Japan and Jesus
The disaster(s) in Japan have been on my mind a lot. I keep checking the news for bits of information (hard to come by, at least factual information), wondering how far it will go, what it’s like, how people are surviving. FWIW I’m putting here what I wrote for our church newsletter – to wit:
Japan has been on my mind since the earthquake and tsunami in March. As I write, we don’t yet know the levels of radiation released from the damaged nuclear reactors, or the levels of damage that will ensue. Obviously the damage will be huge. But I think one reason I keep thinking of Japan is not so much the size of the disaster as the overwhelming power and suddenness of it. I keep seeing in my mind the video of the black wall of water pushing cars around like toys, crushing boats, overrunning the land and literally washing entire towns away. One day some Japanese folks like you and me, in a town like ours, were doing the things they usually do: having lunch, taking the kids to school, running errands, hard at work. The next day it was all washed away. How fragile our life is! And not just our individual lives, but the very structures of our lives on which we depend are just as fragile as a Toyota in a tsunami.
Of course it’s not the first such disaster, overwhelming as it may seem to us. Some people in Jesus’ day had experienced stunning disasters: Pilate’s slaughter of worshippers in the Temple, the fall of a water tower which killed 18 people. While the size of those disasters are small compared to Japan’s, the stunningness of these signs of the temporariness of human life and human society is the same. The quantity may be different, but the quality is the same. And what did Jesus say about that?
1 There were some present at that very time who told him about the Galileans whose blood Pilate had mingled with their sacrifices. 2 And he answered them, “Do you think that these Galileans were worse sinners than all the other Galileans, because they suffered in this way? 3 No, I tell you; but unless you repent, you will all likewise perish. 4 Or those eighteen on whom the tower in Siloam fell and killed them: do you think that they were worse offenders than all the others who lived in Jerusalem? 5 No, I tell you; but unless you repent, you will all likewise perish.”
Luke 13:1-5 (ESV)
It seems like a pretty cold thing to say, doesn’t it? Jesus expresses no sympathy, offers no explanations. Just a question – “do you think the victims were worse sinners than others?” – and a warning – “unless you repent, you will all likewise perish.” In my translation: “do you think you’re different from the victims? Unless you repent, you’re as dead as they are.” Wow. Why does Jesus respond this way? What is he getting at? I think there are two things here to pay attention to.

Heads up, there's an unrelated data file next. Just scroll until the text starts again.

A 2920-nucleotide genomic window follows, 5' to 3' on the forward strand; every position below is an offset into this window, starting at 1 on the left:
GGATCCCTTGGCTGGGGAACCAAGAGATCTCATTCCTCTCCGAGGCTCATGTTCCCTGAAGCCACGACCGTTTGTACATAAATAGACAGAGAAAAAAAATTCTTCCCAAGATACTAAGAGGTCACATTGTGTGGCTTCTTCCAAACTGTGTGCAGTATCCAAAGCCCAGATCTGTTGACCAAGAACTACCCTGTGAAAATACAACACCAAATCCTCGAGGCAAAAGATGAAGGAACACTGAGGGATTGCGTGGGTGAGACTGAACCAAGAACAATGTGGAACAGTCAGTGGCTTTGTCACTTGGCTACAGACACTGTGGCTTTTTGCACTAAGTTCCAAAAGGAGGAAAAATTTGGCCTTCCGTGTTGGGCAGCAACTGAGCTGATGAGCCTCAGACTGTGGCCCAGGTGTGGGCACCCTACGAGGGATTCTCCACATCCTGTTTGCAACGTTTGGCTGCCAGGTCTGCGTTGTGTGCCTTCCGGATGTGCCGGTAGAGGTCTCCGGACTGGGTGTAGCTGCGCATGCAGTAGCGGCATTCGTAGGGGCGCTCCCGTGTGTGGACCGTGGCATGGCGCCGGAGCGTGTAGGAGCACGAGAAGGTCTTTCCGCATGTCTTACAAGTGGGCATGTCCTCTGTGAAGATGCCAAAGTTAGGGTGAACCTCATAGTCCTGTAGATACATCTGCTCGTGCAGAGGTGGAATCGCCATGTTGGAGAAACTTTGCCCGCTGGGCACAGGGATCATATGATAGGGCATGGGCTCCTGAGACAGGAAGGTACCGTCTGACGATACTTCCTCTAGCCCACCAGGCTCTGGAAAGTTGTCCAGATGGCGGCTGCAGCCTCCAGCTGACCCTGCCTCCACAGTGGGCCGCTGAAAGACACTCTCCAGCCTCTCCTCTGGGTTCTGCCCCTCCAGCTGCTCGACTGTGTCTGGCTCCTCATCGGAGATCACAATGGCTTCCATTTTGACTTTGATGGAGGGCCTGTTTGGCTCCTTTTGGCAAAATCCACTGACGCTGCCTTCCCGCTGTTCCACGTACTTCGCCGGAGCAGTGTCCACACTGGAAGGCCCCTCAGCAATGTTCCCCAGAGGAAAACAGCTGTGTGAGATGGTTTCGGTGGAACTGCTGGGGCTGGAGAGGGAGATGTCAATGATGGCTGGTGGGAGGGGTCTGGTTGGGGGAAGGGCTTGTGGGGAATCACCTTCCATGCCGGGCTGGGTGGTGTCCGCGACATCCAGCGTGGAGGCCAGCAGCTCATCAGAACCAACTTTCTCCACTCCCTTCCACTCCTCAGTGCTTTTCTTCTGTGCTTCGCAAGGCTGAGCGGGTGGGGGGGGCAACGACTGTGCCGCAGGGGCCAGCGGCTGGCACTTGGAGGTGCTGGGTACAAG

1 – the idea that victims of disaster somehow deserve it, while we don’t, is flatly denied by Jesus, twice. He’s saying that all of us are headed for disaster unless we repent. What society or century we live in doesn’t matter. What church we go to or how good we are doesn’t matter. The only thing that matters, when it comes to perishing, is repentance.
2 – but what does repenting mean? I’ve asked a few people about that. I asked them about what are we to repent of Usually they told me we were to repent of our sins. Well, yes, that makes sense, though it ignores what Tim Keller and other teachers of the faith have said about our needing to repent not just of our badness but also of our goodness. It’s our goodness that leads us to think others have somehow deserved disaster while we don’t. It’s our goodness that keeps us from seeing our need. It’s our goodness that leads us to think we deserve heaven (NOT a good thing in Jesus’ eyes!).
As I see it, Jesus is not referring here just to our need to repent of the bad things we’ve done. He’s referring to our need to repent of all those things that lead us to think we’re invulnerable and not subject to disaster; to repent of hanging our lives on structures that are temporary; to repent of trusting in our own technology, or our government, or our morality, or our goodness, or our religion, or our wealth – instead of Him. All these things are as subject to sudden disaster as Saito. And so are we when we value them more than we value Christ.
Jesus’ answer may seem cold, but He warns us because He loves us. He would wake us up to the truth about our lives, and the truth about Him.
So if this were your last day (and it may be!) and you knew it, would you live any differently than you are now? Would you stop “sweating the small stuff”? Would you stop and “smell the roses”? Would you pay more attention to those you love, and who love you? Would you get as upset about the economy or politics? Would you think again about what’s really important? Would you fritter away your last 24 hours with trivia and games and Facebook and entertainment? Would you work on that brick wall you’ve been building? Would you get mad when your kids come home with bad grades? What’s the last thing you would want them to hear from you?
And would you see yourself any differently? Would you see yourself as invulnerable, or as someone dependent and in need? As someone who can no more preserve their life than they can stand up to a tsunami? Would you get angry or depressed? Or would you see that a great gift has been given you?
Would you see whose love endures forever? Would you repent?